NDP leader Tom Mulcair has given recent comments on taxation that drive this point rather poignantly home:
“I am categorical on that,” he said. “Several provinces are now at the 50 per cent rate. Beyond that, you’re not talking taxation; you’re talking confiscation. And that is never going to be part of my policies, going after more individual taxes. Period. Full stop.”
… He said the NDP would spend money on different things, and the NDP would make cuts, but they would be better cuts. “Yes, you can order your priorities differently. Yes, there is enough money there,” he said. “This is the type of thing that has to be done with a scalpel. They’re hacking away with a rusty machete. They don’t know what they’re doing. They’re lousy managers, and the NDP will provide really competent public administration.”This metaphor of using a scalpel and not a hatchet or machete to go through the budget and better provide savings than the conservative side (and using this to fund your new proposed programs or tax cuts) is hardly a new metaphor in politics, but was made particularly famous in Obama's 2008 campaign where he used it extensively to contrast his approach to the budget with the Republicans. Now consider that the US is quite far to the right of Canada (indeed, Canadian Conservatives support many established programs most US Democrats would refuse to consider). The NDP is thus meant to represent the most left of three parties all to the left in many ways of US Democrats. Yet, here we have Mulcair giving the same kind of claim to a more pragmatic approach to budget management as Obama. He sounds more like a reprise of George H. W. Bush's infamous broken "read my lips: no new taxes" promise than the leader of a progressive left party.
This isn't socialism. It isn't anything remotely close to socialism. It is taking a quintessentially right wing position (cutting government spending) and claiming to be able to do it more judiciously than the right does it. Questions of structurally changing the tax code or even accepting any increase in government revenue are seemingly off the table, much as they are from any right wing party. The NDP leadership is simply not proposing any form of societal upheaval, but small moderate tweaks to the status quo.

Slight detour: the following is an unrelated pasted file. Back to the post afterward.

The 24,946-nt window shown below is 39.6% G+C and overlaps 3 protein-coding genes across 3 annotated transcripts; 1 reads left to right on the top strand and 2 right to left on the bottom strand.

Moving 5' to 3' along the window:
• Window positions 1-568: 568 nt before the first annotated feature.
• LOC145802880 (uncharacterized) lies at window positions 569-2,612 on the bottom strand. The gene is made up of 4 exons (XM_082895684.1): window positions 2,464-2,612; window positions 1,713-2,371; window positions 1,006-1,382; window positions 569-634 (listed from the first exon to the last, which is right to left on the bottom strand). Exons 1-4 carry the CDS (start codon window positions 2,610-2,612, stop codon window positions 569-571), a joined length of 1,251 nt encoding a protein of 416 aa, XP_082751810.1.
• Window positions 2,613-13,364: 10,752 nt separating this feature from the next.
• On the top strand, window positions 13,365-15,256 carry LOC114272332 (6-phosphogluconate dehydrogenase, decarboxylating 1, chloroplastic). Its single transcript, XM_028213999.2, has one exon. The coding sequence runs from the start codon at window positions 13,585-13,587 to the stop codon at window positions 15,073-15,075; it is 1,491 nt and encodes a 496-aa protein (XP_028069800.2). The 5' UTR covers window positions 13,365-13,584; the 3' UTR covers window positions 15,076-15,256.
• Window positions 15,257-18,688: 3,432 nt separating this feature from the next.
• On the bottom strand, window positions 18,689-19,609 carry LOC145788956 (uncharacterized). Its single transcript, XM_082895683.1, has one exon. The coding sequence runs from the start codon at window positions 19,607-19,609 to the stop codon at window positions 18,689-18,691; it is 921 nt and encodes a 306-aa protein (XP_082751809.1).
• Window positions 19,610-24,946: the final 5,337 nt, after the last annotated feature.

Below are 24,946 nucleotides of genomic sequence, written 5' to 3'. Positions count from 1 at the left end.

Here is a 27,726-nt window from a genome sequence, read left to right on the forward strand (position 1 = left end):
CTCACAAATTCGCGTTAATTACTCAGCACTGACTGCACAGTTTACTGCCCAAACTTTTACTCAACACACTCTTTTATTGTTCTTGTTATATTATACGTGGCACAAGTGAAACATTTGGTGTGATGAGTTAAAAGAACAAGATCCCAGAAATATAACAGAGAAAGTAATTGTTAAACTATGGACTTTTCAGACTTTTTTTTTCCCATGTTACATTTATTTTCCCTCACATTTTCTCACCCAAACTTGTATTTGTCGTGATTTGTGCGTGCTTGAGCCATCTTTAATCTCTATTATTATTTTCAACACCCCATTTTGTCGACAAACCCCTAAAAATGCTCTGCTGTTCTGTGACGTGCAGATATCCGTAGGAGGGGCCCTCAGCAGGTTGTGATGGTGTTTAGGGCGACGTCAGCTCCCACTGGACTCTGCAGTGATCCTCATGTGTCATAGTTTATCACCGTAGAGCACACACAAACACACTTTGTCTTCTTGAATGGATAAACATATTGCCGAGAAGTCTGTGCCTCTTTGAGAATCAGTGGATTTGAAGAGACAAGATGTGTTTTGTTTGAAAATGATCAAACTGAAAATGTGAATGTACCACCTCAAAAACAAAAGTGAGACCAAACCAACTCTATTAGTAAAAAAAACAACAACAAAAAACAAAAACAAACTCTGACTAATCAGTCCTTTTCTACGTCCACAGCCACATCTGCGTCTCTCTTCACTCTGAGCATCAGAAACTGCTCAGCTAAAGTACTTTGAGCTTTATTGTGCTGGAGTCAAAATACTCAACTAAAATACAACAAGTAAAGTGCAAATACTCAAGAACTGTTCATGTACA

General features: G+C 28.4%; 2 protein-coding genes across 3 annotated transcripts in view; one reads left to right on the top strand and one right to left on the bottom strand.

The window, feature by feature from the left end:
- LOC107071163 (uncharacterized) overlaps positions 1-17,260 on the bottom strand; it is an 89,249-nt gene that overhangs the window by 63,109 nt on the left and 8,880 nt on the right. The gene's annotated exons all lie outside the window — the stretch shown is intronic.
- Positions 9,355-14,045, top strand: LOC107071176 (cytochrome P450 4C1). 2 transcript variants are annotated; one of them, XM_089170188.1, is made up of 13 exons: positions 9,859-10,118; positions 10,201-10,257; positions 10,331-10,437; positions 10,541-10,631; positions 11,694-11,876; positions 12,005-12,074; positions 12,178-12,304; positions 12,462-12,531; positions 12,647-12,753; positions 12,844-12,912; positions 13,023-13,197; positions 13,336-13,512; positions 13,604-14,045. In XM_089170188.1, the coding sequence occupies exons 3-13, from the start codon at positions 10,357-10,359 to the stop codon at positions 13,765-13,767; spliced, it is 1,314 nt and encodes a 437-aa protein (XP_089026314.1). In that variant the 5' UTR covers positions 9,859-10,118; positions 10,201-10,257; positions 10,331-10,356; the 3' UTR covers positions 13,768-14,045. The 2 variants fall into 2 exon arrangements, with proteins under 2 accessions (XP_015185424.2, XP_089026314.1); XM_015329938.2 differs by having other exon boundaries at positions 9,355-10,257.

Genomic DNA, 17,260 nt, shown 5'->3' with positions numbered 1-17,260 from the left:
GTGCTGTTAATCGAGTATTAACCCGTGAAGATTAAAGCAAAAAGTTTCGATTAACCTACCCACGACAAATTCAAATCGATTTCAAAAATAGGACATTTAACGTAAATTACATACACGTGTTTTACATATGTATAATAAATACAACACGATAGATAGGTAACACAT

Crowding out the Liberals:
While part of this is I believe Mulcairs legitimate temperament and viewpoint, part of this may be about attempting to crowd out the Liberals. Namely, the long standing Liberal claim as a centrist party is that they have the experience, the history, and the pragmatism to simply be good managers of the country. The claim that your party will be simply less incompetent at managing is simultaneously appealing but also a rather empty one to make. It offers no real new ideas or changes in values - what drive the core of a party identity - just a claim to be better than the other guy at what the other guy is doing.
I've written before about the difficulties facing the Liberal party in terms of forming an identity (and how it needs to do more than cling to claims of superior management) as the parties converge from their ideological extremes in the past. As the NDP continues its steady march to the right, the available room for the Liberals shrinks, and results in issues like the Liberals (and recently Justin Trudeau) supporting marijuana legalization putting them to the left of the NDP.
It's fine to criticize the NDP and there are many legitimate reasons to do so, as I will do on occasion on this blog. But let us focus on the actual reasons, and dispense with this decades old bogey man of the NDP being far left socialists which is now unquestionably false.
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